Rochelle Pines bubbles over with contagious enthusiasm. I first met her a few years ago when I was teaching a six week memoir writing series at a sparkling, new recreation center in Pawleys Island, SC. As we met each week, Rochelle’s stories were particularly memorable because she has overcome multiple major challenges in life and yet possesses a positive outlook and burning desire to help others.
Making a connection with a writer of retiree age in this workshop group, Rochelle was introduced to the Activities Director at a local Assisted Living facility. She knew that she had a beneficial gift to offer the residents of the memory care unit and eagerly agreed to brighten the days of these folks with her own program of music therapy.
She knew from previous experience that music transcends all barriers of gender, education level, race and age. Rochelle explains exactly how she discovered this gift: “It all started in New York. I had some health problems. My sister-in-law happened to be the Administrator at an Assisted Living in the Bronx and suggested that I live there for a while and get the support I needed at the time. I was in my late fifties and fully alert, so I was somewhat bored and looking for something to do. I spoke with the Activities Director and asked her if I could play some CDs for the residents.
What I know now is that there are thousands of articles out there about the benefits of music on dementia and Alzheimer’s patients.
This is what happened: I would have a group of forty-five residents with half of them not even knowing their own names.When we started, they were all droopy and just sitting there. Once I started the music, the room would come alive. I started to collect music they would recognize since it was an older population – music from the 30s, the 40s, the 50s – Frank Sinatra, Dean Martin, Broadway show music. By the time the forty-five minutes had passed and we had to go to lunch, the group was singing and didn’t even want to go to lunch because they were having such a good time!”
So Rochelle brought this activity to the memory care unit at Lakes of Litchfield and blessed them with the same type of program. She describes her “gig” in this manner: “The group and I – now usually less than ten people – always start off by singing, ‘God Bless America’ acapella. This is funny because I don’t have a good voice. My friend, who is a musician, has told me that my voice is only slightly “off” and a few singing lessons would help a lot. The singing lessons are on my wish list.
Then I start to do my “DJ gig” – Frank Sinatra – I sing and dance to, “That’s Life” (a song about me and my life). Then I play Dean Martin’s “Volare” for Anna who is Italian, grew up in Little Italy, and lived on Mulberry St. I got some background information from a daughter-in-law who told me that Anna has had a stroke and has suffered brain damage.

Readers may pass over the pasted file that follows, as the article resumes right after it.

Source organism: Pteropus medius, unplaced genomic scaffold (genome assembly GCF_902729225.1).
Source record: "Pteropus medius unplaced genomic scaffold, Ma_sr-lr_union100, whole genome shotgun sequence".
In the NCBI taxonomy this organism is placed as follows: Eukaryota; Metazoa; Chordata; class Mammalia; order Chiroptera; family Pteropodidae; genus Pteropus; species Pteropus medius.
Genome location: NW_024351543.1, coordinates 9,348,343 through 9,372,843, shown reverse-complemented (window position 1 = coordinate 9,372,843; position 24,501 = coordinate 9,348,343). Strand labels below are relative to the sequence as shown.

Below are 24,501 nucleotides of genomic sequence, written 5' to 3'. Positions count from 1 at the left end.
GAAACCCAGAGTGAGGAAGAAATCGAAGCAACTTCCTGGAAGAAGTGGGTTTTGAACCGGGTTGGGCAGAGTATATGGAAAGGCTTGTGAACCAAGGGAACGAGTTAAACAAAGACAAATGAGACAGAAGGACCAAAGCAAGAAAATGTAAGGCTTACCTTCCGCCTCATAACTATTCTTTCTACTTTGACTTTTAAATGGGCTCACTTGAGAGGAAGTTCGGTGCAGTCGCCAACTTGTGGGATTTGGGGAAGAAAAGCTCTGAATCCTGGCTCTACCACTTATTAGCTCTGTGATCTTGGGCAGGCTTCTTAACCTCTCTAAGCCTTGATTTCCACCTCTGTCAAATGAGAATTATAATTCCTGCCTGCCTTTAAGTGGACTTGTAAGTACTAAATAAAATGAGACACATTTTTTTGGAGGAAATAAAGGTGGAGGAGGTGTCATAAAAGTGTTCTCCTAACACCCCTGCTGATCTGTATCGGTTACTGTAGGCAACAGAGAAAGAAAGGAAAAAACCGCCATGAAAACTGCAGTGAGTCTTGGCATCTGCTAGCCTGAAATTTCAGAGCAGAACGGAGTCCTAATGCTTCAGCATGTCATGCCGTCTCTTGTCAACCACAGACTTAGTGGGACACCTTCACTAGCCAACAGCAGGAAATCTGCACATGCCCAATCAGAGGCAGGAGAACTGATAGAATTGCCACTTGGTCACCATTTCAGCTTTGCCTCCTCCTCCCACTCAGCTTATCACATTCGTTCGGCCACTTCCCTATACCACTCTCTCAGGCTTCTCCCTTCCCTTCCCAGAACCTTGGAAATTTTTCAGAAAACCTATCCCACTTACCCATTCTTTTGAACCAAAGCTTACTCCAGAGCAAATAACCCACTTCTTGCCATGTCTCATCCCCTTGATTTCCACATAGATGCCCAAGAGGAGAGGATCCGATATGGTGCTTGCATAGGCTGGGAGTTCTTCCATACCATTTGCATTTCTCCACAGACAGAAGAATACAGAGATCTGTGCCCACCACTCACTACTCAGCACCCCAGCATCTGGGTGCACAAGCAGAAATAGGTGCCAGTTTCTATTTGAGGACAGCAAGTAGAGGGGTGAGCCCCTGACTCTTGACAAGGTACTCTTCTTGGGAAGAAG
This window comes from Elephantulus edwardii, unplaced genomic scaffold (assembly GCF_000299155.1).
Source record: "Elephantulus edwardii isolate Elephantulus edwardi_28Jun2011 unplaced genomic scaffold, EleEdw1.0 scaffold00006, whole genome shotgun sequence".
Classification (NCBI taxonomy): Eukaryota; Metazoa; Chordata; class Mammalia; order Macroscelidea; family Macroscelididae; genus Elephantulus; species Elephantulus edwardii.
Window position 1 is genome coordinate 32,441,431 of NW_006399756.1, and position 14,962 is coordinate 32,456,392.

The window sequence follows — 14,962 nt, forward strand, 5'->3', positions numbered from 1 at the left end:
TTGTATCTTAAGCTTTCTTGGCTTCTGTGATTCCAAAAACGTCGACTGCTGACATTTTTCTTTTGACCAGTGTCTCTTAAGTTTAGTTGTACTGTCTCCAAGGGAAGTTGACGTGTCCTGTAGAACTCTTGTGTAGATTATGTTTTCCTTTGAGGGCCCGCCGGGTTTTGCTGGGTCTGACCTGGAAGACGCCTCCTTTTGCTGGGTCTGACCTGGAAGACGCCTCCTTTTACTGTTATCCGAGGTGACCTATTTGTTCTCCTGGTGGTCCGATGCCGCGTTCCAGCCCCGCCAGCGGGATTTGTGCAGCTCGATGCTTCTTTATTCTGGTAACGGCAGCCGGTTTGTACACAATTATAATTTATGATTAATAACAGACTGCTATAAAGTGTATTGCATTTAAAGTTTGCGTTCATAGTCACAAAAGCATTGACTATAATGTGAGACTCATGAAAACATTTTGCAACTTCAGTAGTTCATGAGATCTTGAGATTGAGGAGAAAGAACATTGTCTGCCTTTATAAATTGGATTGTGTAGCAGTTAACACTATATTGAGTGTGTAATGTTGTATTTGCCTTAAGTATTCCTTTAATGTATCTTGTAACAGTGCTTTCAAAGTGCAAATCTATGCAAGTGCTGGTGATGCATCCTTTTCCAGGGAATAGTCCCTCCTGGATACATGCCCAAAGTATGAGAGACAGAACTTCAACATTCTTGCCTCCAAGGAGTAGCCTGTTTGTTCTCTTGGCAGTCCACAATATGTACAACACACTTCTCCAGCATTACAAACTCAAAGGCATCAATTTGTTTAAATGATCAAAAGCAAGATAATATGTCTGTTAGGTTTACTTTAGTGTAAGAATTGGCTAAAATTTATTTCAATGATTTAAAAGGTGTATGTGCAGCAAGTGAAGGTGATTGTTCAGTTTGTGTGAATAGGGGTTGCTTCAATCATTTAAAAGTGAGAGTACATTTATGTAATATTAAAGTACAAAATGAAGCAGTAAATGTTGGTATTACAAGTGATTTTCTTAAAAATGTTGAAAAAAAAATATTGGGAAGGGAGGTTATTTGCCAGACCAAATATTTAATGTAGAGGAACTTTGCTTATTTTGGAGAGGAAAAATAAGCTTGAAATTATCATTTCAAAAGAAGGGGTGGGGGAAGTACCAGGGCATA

From there I go to Broadway music.We are having fun – I’m walking about the room, making eye contact with each resident in attendance, giving them a handshake, a little hug and a, “God bless you.”
They need the upbeat music, the smiles, the warmth. I even wear my upbeat, bright Woodstock t-shirt!
One resident obviously knows the words to the Broadway music. Her younger sister visited one day and shared that her sister and her husband frequently went to Manhattan to the shows.
I added Andrea Boccelli, even though it wasn’t music that they would recognize. Bonnie cries every week when she hears this music – it simply touches her soul. I’ve noticed that this resident is losing her eyesight, so her sense of hearing is heightened now due to her loss of sight.
As I’m unplugging my CD player and picking up my bags we sing, ‘God Bless America’ once again. I walk out reassuring them that, “I’ll return next week, have no doubt. God bless you!”
As I leave I just wonder, who gets more out of these sessions – the residents or myself? Volunteer, volunteer, volunteer.”
Rochelle exemplifies what volunteerism is all about. It embodies taking your own life experiences, passions, skills and time to benefit someone else. Volunteers do not seek monetary compensation, but ultimately significantly benefit from their “gigs.” The inherent satisfaction to the soul in helping others is the greatest reward ever.
Want to feel the exhilaration that emanates from giving back to the community? Volunteer. The experience will produce an uncontrollable smile that dominates your face.
I am hoping to be blogging more in the near future. Life has just been wildly hectic and has kept me hopping! See you soon...
Mary Anne Benedetto,